Canada made history on October 17 by becoming the second-ever country in the world to legalize marijuana for recreational use nationwide. The federal government will license growers and has left the country’s 13 provinces and territories to set their own rules regarding where marijuana will be sold and where it can be used. The new law permits the use of pre-rolled joints, fresh or dried marijuana flowers, and cannabis oils. The government of New Brunswick even supportively published an online guide on how to roll a joint. Cannabis edibles—like pot-infused gummies and coffee—won’t be legal for another year.
Because of this local-level approach to setting marijuana policy, there is an array of sometimes confusing regulations that vary from province to province.
While the federal minimum age for use is 18, some provinces have chosen to raise it to 19, and in Quebec, as high as 21.
Exactly how Canadians will be able to purchase weed will vary as well: Nova Scotia will have 12 stores, run in conjunction with the liquor board. British Columbia will (somewhat surprisingly) have just one. Ontario—
Canada’s most populous province—will have privately run stores starting on April 1, but until then cannabis will only be available online.
The nuances in the law also affect where you can consume. In Ontario, people will be free to smoke or vape marijuana anywhere they can legally consume tobacco, but in places like Saskatchewan and Manitoba, public consumption will lead to a hefty fine.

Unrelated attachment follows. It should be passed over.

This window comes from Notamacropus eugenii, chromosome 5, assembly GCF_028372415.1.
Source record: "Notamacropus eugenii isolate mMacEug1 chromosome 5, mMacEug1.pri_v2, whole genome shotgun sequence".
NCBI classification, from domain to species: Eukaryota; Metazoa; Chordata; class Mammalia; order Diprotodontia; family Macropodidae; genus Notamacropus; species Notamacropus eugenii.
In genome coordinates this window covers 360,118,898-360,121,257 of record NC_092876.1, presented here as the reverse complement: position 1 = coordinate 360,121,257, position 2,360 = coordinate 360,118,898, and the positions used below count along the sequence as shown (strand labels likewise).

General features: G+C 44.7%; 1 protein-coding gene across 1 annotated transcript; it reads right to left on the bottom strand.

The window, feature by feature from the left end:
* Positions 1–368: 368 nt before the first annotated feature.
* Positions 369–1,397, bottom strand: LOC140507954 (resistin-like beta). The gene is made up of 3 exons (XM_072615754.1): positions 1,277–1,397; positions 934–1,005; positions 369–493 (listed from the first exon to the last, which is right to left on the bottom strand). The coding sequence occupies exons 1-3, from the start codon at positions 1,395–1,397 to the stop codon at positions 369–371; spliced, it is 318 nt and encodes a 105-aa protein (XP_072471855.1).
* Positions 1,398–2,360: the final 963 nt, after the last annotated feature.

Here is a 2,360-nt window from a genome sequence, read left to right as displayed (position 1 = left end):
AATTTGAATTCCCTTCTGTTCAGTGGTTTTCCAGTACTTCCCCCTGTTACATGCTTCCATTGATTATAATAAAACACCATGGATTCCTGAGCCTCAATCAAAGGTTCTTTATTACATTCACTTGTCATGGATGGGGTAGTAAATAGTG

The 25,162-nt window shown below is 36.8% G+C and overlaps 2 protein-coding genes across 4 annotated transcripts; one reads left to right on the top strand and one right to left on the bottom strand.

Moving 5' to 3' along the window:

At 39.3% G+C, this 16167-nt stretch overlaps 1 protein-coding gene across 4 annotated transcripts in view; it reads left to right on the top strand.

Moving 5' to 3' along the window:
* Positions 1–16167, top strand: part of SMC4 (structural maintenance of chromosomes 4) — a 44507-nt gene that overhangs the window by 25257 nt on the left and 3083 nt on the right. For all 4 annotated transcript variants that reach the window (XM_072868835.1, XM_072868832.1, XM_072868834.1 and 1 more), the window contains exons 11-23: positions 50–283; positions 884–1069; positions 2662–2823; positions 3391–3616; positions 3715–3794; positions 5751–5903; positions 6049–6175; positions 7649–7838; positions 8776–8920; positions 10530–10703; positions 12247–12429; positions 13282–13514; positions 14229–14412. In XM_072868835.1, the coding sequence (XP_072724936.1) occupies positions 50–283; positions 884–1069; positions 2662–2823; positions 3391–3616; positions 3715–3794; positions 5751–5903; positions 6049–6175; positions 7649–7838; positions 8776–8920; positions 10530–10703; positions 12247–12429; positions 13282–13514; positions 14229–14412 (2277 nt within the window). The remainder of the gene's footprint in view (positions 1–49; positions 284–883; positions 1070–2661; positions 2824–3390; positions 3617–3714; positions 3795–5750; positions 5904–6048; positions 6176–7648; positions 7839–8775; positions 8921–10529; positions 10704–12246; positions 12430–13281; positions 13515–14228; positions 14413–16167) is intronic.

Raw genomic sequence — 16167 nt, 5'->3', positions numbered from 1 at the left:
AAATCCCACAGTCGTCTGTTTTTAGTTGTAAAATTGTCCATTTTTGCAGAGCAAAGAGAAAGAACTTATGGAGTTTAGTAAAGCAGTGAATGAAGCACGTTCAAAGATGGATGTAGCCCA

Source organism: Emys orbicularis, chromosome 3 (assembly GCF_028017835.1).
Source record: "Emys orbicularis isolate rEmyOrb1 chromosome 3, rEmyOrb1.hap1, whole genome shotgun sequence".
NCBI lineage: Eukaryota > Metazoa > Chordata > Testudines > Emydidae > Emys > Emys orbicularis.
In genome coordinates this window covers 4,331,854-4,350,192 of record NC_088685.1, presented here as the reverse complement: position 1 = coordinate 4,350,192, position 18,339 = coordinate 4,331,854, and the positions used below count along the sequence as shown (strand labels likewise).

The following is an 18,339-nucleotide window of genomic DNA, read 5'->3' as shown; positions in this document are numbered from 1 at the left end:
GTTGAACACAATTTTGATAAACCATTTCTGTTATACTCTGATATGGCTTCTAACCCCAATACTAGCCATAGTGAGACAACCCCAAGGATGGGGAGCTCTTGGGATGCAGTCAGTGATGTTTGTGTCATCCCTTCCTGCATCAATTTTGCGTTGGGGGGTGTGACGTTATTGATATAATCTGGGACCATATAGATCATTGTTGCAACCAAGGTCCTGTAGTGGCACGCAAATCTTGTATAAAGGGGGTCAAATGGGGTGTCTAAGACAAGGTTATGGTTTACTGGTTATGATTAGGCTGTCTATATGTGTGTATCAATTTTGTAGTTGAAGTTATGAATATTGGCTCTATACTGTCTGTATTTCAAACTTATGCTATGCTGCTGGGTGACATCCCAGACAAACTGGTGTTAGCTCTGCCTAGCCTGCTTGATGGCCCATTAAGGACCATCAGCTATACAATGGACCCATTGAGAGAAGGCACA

Possession limits also vary. Canadians throughout the country are permitted 30 grams of dried cannabis in public, and in some places can possess unlimited quantities at home. Others provinces permit possession of no more than 30 grams, regardless of your location.
Some civil rights activists have warned that the rush to enact regulations to govern the legal market could have unexpected consequences: “We’re legalizing the industry, but criminalizing a lot of the aspects around the use of cannabis,” says Abby Deshman of the Canadian Civil Liberties Association.
By way of example, only purchases from officially recognized stores will be legal, thus selling a few ounces to a friend could still result in severe fines or even jail time.
Giving marijuana to a minor remains illegal, so an 18-year-old sharing a joint with a 17-year-old could theoretically face a maximum sentence of 14 years in jail.
“The danger in this is that people are going to go out and think that they’re using a legal substance and will use it in a variety of ways that may seem innocuous, but could result in criminal charges,” said Deshman.
The government also announced that it would now issue pardons for Canadians who had been convicted of possessing small amounts of marijuana. That means a criminal record for possession would be kept separate from other criminal records, although it won’t erase the crime (a separate process known as expungement).
Ultimately, this means people can still be negatively affected by previous pot convictions in situations like job applications, traveling abroad and getting houses, and the person who wants a pardon has to apply and pay for it.
Pardons are only available to people who were convicted for carrying 30g or under of marijuana, and not for other crimes such as supplying or driving under the influence.
Much like in the US, there has been a large racial disparity among pot arrests throughout Canada. It remains to be seen if nationwide legalization will curtain this phenomenon, or if the old issues will persist. Read more about the social costs of the US’s pot policy on our blog.